It’s fair to say that Marc Rey, president and CEO of Shiseido Americas and recently appointed chief growth officer, had a good year.

Beyond being responsible for nabbing Drunk Elephant for $845 million in October — when Estée Lauder Companies and Unilever were rumored to be circling — and securing the Tory Burch beauty license from ELC, Shiseido saw its net sales for the first nine months of 2019 grow by 5.1% (or 7.2% like-for-like). But Rey, who has been at Shiseido since 2015 and was previously president of Coty U.S., is not one to rest on his laurels.

“November was not a very good month,” he said. “There was too much promotion, and then it is not even effective because it is a default because everybody’s doing promotion. I don’t know where the [U.S.] market is going to finish for [2019]. Price cutting in beauty is very concerning, because it shows desperation.”

Shiseido has yet to report fiscal results for the last year, but the Japanese beauty company downgraded its guidance in November and has been weary of the aforementioned promotions as a way to combat market uncertainties.

But Rey, for one, is optimistic. “The market is going to grow,” he said. “There’s a lot of denialism, but retailers are innovating, brands are innovating. We may have a few tough months, but the market is going to come back.”

Part of Rey and Shiseido’s approach is playing the long game in beauty, which was the impetus for his new role. Driving sustainable growth and not flash-in-the-pan sales has been top of mind for Shiseido, which has been around for 148 years.

“Doing growth one year is easy, doing growth 10 years in a row is tough,” he said.

Shiseido has not relied on just one lever, be it clean product launches or digital ads or influencers, to drive scalable results across its portfolio.

For instance, part of the draw of Drunk Elephant was not just that it was a clean brand (the only other U.S. clean offering in the company’s portfolio is Bare Minerals, which is best known for makeup), but that it diversified the U.S. from being so reliant on color cosmetics. Rey shared that prior to the Drunk Elephant acquisition, 65% of Shiseido U.S. sales were from makeup – a tricky state of affairs for the company considering the ongoing downturn in makeup in the states.

“That’s not what I called balanced,” Rey said. “You can’t rely on one thing. Makeup slows down, skin care goes up, then skin care goes down. We need to be positioned and balanced from a portfolio standpoint and geographically.”

Shiseido has taken a similar approach to its retail strategy, which is focused on being omnichannel. This has been most evident through its namesake brand’s former reliance on department stores for fragrance and greater push into specialty, self-service doors like Sephora with color, as well as Nars’ and Laura Mercier’s rapid digital initiatives.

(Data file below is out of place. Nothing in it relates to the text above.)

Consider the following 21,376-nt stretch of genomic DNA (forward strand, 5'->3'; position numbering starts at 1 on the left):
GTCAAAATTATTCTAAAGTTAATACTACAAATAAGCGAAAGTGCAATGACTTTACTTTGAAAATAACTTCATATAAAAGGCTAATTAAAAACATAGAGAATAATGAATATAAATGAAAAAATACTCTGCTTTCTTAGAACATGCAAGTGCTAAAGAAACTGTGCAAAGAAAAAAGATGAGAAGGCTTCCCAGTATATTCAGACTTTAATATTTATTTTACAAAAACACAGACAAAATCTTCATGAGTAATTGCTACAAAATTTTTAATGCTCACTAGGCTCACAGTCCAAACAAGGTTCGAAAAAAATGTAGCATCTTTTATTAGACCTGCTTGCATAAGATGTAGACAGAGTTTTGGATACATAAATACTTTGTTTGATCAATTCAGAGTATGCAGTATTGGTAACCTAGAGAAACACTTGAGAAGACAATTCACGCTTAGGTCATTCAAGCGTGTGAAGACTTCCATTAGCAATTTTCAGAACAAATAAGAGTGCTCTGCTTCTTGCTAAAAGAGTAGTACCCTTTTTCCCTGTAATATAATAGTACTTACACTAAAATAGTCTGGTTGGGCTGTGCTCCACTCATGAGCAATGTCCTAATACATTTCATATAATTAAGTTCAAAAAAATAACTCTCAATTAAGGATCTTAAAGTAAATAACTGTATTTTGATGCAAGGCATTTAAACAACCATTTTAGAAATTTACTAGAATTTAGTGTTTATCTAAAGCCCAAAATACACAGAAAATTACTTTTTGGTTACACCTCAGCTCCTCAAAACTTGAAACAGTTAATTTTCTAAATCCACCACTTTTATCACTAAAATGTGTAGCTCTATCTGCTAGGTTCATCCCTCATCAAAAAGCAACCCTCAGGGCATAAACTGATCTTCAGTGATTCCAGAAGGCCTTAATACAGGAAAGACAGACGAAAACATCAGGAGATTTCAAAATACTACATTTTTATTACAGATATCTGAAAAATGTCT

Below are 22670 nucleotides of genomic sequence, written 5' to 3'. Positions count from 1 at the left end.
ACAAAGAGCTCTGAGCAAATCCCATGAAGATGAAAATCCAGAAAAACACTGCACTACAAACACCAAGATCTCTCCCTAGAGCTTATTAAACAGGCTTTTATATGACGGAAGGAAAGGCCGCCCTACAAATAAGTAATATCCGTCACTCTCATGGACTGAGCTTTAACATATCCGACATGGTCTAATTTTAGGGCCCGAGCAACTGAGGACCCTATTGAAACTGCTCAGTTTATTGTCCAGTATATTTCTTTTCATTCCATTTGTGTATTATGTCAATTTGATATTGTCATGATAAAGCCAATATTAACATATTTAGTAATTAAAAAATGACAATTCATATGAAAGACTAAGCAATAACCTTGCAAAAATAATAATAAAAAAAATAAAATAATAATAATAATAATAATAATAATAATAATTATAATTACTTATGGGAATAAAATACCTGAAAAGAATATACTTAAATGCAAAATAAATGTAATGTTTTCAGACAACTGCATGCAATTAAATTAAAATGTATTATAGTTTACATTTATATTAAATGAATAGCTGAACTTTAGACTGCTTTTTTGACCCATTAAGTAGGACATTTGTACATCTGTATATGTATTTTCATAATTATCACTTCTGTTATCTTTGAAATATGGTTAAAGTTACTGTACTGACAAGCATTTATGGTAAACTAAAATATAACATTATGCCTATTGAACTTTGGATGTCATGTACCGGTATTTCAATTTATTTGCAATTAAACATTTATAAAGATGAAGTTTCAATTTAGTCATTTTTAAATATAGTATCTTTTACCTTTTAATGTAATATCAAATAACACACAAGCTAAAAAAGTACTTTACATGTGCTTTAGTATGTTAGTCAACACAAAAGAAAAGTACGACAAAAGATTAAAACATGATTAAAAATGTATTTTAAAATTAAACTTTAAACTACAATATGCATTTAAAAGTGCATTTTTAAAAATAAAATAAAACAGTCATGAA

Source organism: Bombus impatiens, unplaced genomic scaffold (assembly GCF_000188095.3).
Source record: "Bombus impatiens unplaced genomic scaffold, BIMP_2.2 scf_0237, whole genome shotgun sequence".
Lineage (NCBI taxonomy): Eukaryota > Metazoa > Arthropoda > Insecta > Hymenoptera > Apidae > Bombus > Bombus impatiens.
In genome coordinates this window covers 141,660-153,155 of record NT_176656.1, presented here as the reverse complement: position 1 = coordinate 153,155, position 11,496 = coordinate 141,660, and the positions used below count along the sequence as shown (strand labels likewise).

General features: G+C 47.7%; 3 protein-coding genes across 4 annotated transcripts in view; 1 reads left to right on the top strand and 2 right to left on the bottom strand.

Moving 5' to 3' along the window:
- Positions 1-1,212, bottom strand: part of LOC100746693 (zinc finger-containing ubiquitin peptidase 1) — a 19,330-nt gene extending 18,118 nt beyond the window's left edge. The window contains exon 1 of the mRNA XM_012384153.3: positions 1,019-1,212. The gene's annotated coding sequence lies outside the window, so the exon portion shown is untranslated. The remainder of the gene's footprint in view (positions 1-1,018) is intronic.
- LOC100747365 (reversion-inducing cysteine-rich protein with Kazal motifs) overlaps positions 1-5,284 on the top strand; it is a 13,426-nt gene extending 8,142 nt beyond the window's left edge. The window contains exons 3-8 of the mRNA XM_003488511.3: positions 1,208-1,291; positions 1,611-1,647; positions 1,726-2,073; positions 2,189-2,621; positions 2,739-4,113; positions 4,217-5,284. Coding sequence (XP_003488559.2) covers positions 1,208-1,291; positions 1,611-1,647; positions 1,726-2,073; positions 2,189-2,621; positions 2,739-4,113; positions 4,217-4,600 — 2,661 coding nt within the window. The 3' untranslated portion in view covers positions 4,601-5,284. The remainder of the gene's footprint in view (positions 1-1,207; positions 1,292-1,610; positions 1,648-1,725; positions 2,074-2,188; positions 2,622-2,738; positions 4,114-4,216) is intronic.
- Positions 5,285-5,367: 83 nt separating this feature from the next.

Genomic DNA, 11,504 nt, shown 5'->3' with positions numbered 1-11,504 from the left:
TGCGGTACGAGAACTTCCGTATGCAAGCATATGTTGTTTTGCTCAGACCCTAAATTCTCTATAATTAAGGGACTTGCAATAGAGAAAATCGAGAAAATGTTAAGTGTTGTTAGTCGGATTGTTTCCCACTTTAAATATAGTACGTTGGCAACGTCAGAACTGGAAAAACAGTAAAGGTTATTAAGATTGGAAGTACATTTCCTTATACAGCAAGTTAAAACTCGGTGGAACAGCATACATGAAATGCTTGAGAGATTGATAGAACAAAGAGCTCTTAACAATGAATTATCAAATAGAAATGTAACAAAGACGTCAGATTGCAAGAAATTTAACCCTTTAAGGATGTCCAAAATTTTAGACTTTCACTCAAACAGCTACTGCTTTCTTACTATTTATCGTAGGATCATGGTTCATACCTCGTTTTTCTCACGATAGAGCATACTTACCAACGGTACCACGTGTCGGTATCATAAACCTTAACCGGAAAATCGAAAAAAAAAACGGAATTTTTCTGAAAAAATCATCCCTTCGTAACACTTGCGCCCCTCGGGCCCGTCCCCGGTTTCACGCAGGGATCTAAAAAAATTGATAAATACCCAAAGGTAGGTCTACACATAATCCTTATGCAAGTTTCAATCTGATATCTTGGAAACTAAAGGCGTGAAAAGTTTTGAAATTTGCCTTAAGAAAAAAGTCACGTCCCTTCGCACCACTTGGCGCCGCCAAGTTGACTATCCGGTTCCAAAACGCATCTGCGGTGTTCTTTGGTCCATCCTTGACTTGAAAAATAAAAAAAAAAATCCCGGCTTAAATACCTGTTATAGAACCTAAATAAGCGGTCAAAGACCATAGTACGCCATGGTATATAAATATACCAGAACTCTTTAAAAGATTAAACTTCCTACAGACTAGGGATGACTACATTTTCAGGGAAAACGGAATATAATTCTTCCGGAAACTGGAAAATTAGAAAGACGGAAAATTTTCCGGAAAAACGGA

Of course, there have been struggles. Bare Minerals has been course-correcting itself for the last year after failing to promote its clean origin story among younger customers. Key tactics have been closing stores and enlisting celebrity faces like Hailey Bieber to advocate for the brand in marketing. Rey said it’s showing early signs of progress (double-digit growth for the year). Thus, the overall Shiseido makeup portfolio declined just 2%, which was on par with competitors’ losses given customers shifting preferences around makeup.

“We have to go back to the basics, which is to satisfy the consumer and have a strong point of view for our brands. You need to create a long-term relationship and not a purely transactional, short-term relationship,” said Rey. “There’s frankly very little barrier to entry for new brands. You can work with a subcontractor and go to a retailer, and it’s very likely that somebody’s going to take [your brand]. It is very strange because in prestige beauty, where we sit, there should be a strong aspirational element to what we do.”

Despite being unsure if some of the emerging brands of today will be around in four to five years, Rey acknowledged that indie brands are where buzz is in beauty. As such, along with organic portfolio growth, M&A activity will continue to be a focus for Shiseido in 2020.

Rey would not disclose what beauty brands Shiseido is currently looking at or which of those the company passed on in 2019, but he continues to be compelled by founder-led brands as well as those that are have a strong DTC base.

“I’m watching brands which are digitally native, because some of them are very interesting. It can be tough moment when there’s a lot of newcomers, but growth can’t just be about that,” said Rey.

Though Drunk Elephant and Tory Burch via its fashion label have significant digital presences, both have to show they have prowess in existing beauty channels. In the case of the former, Rey shared that Drunk Elephant is only reaching about 10% of customers (or 2.5 million) of Sephora’s 25 million VIBs, despite its very strong relationship with the retailer.

“There is a lot of potential for growth to service there,” he said, indicating that Drunk Elephant’s trajectory will not only rely on international distribution in Asia, as previously reported.

As for how beauty brands are using technology to market and drive alleged hockey-stick growth and valuations, Rey said this of Shiseido’s own tech ambitions, “We do know what to do with augmented reality and virtual reality, and I think it’s fundamental for the beauty business — but I’m not a computer business. The purpose is not to make short-term revenue out of technology. Our intention is a [establish] a long-term relationship with the consumer and to blend technology with a marketing strategy for a brand to have a big story. I have no interest in being a tech company or to sell a better product than Google.”